Finally, following these months of treatments, yin and yang appear to have stopped fighting in the back seat over the last Red Vine, and Father Qi hasn't had to pull over and spank, as he calls them, "those goddamn twins."

Is all of this working? Has my asthma gone the way of the IBM Selectric? Not yet, but it's improved substantially. Unfortunately, I'm unable to fully attribute this change to acupuncture alone, since during this same period, I've eliminated dairy, lost some weight and implemented a regimen of 18 herbal supplements per day. But hey, what matters is results, right?

Actually, l changed my mind. The acupuncture is fully responsible. Let's order a pizza.

Friday, April 1, 2016

These Two.


I was going to type this up last night but I started throwing up. How's that for a hook?

Before I move on, a quick word about the process of vomiting—and it is just that—a process. Very few of us spontaneously hurl, as usually we're provided warning signs anywhere from minutes to hours prior to the ultimate act of yelling yogurt. I'm here to tell you though, somebody paid for express delivery on this one. I went from enjoying a beer on a beautiful Thursday evening, preparing a nice black bean soup (with bacon, where you leave the grease in the soup and it's freaking delicious) to bedazzling the bedpan in less than two hours.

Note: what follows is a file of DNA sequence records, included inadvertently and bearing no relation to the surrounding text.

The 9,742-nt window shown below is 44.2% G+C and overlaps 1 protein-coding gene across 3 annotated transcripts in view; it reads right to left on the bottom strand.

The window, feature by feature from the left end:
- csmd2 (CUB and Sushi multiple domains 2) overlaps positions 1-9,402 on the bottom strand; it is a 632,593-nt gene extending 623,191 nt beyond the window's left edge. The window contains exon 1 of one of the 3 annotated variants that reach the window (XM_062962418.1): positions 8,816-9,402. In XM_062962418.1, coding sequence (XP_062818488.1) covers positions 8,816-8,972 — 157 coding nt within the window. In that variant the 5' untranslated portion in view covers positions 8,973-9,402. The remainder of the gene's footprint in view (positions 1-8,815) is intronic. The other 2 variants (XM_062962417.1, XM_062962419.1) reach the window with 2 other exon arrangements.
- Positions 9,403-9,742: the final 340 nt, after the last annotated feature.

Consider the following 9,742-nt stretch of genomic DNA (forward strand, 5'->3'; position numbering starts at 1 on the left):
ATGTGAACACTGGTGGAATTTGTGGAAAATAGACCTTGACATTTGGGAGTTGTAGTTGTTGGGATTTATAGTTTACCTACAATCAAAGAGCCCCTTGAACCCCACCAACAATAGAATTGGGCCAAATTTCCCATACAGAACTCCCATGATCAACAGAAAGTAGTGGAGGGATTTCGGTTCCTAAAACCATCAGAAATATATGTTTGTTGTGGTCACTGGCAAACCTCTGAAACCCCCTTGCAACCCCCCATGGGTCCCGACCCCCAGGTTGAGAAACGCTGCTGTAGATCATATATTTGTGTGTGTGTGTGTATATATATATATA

Sorry, I tend to trend graphically in this forum and I do want you to read on, so I'll stop there. It's just interesting how, when the human body encounters a breach of security, it goes through a sort of NORAD Defcon level progression. And not to worry, feeling much better today.

I was planning on featuring my two daughters in this post, since during April the older kid turns 21 and the younger, 16. It's a big milestone and they've been subjects, sometimes willing but usually not, of numerous posts over the past seven years, Accordingly, I've decided my gift to them is Seinfeldian in nature—the gift of nothing—no interviews or greatest hits. You're welcome, darling angels.

Alas, most of the cute stories, the mispronunciations and heart-tweaking sentiments, the naive perceptions of life on Earth, have slowly evaporated with each passing season. And like many of my friends also experiencing this, I've tried to embrace the evolving nature of parenthood, from hands-on to hands-off in fairly short order.

April fools! Here are the top five quips from each daughter since this blog started back in 2009:

Older daughter (I'll call her Hermione):

3) December 5, 2011 (age 16)

Hermione: "Hey, Dad, I can see your butt crack,"

Me (I'll call myself Ryan, either Reynolds or Gosling): "Okay, do you want me to put down this hammer and this really small nail and this huge string of lights that's teetering on collapse and get down from this stool and pull up my pants? Huh? Is that what you want?" No answer. "Just look the other way or something." I pounded. I taped. I failed. I pounded some more. I swore some more. I pounded. Finally, success.